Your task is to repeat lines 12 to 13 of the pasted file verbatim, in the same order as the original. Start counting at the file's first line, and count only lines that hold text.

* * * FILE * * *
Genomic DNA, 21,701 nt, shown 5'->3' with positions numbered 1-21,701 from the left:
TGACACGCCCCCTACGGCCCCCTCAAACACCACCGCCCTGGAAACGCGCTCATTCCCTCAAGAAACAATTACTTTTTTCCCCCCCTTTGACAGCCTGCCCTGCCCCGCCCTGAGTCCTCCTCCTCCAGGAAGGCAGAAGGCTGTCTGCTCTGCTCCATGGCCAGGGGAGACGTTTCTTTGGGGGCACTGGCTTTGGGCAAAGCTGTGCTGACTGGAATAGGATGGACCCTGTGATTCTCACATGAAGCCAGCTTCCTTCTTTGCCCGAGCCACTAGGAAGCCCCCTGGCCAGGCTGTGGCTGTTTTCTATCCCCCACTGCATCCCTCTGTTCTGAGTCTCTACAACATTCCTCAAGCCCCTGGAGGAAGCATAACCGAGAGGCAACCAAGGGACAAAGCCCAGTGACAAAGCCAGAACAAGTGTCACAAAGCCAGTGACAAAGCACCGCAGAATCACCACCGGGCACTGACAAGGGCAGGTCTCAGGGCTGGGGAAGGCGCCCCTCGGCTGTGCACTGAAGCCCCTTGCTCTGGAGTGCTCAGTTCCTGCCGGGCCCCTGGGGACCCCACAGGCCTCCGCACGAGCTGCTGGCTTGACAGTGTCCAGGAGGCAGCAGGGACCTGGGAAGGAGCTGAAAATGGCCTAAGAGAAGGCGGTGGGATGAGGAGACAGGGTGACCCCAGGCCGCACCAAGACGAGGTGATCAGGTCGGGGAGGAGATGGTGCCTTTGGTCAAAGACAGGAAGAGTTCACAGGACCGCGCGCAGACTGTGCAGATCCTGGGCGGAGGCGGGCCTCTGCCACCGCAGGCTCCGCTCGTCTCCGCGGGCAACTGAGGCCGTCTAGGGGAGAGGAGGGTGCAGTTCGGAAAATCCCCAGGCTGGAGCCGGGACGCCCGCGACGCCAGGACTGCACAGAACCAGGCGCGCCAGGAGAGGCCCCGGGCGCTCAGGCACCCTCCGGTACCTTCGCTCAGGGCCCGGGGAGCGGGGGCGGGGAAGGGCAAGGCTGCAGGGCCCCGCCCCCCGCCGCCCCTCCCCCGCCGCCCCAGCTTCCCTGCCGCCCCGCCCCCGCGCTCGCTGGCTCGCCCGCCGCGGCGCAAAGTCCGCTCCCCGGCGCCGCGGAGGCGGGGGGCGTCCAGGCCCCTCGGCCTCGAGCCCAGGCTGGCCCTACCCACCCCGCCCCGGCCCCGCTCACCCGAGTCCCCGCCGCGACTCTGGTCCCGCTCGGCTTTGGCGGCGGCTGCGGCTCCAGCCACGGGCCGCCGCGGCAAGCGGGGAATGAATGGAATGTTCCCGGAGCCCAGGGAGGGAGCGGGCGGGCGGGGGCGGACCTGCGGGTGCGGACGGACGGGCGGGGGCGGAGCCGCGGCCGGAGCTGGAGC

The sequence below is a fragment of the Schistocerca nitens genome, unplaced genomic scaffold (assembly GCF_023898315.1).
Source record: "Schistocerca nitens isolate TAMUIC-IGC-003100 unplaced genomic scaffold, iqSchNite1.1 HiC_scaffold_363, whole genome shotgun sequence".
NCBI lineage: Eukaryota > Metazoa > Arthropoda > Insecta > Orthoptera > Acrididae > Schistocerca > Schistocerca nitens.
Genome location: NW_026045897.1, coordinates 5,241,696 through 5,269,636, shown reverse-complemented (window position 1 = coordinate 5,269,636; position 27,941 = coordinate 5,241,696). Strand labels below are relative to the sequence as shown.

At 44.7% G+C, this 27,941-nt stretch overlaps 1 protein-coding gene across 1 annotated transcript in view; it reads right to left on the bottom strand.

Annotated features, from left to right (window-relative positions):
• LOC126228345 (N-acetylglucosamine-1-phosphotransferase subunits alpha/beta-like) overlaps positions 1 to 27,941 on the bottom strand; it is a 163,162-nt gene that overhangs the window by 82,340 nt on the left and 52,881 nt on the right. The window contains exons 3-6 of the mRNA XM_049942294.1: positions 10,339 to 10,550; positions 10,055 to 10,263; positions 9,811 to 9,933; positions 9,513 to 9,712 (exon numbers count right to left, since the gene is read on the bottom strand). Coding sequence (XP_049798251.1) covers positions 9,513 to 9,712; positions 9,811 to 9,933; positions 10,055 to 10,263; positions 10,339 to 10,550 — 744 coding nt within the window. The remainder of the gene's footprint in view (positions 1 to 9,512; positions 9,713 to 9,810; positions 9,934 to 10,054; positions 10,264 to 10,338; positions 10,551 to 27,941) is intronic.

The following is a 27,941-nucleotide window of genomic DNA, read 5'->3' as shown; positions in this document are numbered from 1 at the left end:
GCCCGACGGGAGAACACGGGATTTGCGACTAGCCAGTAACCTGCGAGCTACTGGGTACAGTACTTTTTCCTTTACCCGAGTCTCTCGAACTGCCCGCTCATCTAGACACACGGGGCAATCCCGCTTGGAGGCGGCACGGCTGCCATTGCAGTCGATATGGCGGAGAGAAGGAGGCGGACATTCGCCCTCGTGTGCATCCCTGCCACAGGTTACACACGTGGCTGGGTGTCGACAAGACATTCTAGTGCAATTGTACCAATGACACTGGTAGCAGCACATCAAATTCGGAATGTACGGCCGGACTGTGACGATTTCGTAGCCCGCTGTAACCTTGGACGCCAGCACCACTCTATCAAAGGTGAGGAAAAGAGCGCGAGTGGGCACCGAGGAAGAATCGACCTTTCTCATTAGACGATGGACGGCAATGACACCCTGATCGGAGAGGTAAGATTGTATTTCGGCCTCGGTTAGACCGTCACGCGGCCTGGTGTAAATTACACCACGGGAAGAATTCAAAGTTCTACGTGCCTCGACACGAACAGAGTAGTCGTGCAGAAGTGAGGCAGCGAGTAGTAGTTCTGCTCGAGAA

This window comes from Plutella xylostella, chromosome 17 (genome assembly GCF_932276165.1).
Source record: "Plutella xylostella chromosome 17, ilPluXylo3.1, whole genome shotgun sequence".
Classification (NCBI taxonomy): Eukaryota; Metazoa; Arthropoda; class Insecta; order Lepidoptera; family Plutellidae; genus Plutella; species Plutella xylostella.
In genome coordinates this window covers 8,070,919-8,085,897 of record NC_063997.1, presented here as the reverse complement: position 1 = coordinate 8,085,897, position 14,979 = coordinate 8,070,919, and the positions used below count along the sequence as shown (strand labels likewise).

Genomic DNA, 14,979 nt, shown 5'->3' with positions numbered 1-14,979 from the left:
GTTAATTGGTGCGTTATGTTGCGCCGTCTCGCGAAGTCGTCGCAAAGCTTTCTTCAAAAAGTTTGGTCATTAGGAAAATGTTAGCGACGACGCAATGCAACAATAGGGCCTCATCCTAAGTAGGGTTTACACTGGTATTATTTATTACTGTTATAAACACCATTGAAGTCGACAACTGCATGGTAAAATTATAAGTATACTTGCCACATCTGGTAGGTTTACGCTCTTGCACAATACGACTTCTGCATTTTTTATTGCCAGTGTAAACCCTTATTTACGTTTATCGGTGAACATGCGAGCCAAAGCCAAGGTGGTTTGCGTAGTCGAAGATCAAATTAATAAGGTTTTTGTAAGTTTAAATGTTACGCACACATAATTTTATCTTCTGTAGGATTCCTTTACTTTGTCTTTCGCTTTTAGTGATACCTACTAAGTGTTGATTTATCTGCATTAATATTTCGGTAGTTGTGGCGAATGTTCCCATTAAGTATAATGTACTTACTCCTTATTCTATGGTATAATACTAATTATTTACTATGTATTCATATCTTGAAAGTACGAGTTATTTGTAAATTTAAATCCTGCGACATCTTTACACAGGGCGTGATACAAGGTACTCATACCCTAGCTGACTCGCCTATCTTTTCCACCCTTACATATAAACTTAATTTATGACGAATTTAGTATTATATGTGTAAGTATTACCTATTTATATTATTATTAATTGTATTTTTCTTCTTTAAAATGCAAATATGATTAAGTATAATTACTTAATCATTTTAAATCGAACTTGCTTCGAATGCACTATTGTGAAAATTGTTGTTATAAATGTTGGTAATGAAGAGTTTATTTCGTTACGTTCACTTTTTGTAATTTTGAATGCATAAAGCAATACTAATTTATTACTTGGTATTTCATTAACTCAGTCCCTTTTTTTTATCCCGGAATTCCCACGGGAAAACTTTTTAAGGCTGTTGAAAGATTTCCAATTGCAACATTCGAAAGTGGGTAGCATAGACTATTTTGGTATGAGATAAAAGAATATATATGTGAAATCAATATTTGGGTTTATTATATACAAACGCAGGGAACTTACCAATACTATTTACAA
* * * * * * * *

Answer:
This window comes from Plutella xylostella, chromosome 17 (genome assembly GCF_932276165.1).
Source record: "Plutella xylostella chromosome 17, ilPluXylo3.1, whole genome shotgun sequence".